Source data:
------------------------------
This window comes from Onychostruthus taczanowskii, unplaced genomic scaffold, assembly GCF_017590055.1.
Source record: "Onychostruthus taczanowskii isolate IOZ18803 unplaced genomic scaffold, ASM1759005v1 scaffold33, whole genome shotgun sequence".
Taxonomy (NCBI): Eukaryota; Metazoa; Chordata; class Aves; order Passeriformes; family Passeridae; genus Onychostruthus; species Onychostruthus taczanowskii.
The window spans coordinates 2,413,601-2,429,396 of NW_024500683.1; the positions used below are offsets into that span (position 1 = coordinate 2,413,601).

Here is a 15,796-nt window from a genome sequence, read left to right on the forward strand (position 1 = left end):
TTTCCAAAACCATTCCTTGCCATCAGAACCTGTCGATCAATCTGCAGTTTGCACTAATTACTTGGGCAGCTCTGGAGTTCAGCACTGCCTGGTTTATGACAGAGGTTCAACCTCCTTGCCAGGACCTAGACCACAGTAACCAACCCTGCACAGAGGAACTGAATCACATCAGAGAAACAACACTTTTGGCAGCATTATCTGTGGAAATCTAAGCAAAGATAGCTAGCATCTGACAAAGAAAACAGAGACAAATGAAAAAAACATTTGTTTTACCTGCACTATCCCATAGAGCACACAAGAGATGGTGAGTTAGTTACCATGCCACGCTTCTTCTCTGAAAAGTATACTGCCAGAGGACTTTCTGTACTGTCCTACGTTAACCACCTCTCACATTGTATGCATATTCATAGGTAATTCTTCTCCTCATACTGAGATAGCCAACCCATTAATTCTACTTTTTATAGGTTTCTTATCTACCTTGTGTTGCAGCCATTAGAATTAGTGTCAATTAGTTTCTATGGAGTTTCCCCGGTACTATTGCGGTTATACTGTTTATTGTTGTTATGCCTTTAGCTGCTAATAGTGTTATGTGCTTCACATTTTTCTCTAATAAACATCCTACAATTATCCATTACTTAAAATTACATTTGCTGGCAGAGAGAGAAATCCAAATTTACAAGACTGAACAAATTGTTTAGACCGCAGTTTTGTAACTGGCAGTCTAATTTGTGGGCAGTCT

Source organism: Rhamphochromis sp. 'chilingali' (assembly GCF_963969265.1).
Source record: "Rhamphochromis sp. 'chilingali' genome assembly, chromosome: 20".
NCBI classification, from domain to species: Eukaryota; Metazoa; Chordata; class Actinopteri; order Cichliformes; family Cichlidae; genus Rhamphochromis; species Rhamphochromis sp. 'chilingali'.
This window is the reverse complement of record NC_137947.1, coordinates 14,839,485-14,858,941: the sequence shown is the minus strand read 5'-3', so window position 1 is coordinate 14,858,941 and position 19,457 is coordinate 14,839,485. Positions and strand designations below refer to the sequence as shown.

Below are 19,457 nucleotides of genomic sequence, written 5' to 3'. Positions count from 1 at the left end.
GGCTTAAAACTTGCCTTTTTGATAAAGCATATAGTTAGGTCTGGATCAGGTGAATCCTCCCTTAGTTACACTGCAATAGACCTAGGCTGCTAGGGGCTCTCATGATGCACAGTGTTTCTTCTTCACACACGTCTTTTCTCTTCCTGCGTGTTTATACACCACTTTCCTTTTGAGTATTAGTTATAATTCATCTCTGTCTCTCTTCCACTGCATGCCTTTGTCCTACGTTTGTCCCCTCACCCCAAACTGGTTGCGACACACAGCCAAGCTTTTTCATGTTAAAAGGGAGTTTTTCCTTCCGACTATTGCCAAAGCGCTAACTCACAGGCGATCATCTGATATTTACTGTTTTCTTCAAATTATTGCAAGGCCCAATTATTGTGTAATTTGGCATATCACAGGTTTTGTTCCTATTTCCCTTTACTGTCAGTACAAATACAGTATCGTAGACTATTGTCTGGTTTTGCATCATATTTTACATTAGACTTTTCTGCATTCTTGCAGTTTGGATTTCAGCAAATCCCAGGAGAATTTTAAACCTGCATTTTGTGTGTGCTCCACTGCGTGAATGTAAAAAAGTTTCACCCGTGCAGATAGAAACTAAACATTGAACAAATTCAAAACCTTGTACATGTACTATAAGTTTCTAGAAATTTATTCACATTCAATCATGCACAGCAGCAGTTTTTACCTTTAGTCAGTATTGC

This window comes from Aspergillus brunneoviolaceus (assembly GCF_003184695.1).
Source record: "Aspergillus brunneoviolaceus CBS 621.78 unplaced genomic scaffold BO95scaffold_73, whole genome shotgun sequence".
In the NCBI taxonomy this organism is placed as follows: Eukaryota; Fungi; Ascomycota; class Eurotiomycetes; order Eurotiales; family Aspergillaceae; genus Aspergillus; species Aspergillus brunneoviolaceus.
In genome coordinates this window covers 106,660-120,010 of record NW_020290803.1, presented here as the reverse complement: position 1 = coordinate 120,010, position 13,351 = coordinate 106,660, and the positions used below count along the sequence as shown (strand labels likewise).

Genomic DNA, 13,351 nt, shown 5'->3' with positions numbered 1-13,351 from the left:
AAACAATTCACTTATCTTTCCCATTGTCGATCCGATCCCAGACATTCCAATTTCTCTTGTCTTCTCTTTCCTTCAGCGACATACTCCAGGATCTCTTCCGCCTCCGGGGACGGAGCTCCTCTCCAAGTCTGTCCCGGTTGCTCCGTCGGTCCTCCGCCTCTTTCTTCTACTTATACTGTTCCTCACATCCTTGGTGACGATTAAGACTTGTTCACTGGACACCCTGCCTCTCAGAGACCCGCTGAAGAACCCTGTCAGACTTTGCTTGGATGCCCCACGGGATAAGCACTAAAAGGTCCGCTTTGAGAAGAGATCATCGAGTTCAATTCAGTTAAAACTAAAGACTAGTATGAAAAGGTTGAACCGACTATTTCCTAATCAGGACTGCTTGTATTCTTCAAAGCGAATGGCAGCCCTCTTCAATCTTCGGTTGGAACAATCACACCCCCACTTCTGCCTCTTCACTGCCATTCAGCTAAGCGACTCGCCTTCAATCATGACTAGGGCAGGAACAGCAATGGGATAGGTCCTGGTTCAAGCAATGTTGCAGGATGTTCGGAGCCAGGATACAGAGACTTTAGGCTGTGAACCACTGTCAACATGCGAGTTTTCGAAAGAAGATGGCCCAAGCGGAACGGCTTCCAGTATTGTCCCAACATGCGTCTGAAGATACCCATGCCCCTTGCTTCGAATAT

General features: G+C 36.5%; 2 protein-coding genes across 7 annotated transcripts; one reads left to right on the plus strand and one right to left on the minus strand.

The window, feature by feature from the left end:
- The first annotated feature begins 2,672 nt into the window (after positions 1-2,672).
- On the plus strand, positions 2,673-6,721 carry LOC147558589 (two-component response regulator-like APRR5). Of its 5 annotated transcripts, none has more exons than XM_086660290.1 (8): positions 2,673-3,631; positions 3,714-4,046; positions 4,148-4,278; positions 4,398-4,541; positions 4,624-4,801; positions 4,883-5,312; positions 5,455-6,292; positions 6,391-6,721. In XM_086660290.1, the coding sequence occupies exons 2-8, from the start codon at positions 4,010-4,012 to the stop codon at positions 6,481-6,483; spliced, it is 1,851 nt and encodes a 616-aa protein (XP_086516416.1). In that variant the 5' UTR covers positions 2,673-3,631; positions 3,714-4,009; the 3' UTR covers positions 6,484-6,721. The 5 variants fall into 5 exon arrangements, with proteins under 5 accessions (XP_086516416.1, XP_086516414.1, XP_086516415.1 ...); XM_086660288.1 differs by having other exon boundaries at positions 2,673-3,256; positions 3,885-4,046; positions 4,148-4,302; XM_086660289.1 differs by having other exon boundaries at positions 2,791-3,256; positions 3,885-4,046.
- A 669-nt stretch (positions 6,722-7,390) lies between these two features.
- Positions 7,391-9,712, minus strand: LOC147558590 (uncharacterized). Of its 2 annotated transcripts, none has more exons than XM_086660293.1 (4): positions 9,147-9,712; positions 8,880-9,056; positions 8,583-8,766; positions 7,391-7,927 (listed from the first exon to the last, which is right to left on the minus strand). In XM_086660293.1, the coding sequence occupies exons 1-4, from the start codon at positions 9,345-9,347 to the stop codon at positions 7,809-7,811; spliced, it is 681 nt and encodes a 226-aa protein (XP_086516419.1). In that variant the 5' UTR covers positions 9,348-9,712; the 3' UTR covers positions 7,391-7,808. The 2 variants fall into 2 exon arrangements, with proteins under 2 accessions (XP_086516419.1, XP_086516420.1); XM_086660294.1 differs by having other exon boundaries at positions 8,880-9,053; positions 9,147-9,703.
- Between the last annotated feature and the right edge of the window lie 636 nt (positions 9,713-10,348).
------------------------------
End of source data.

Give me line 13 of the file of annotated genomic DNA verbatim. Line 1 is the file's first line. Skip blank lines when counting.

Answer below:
This window comes from Aspergillus brunneoviolaceus (assembly GCF_003184695.1).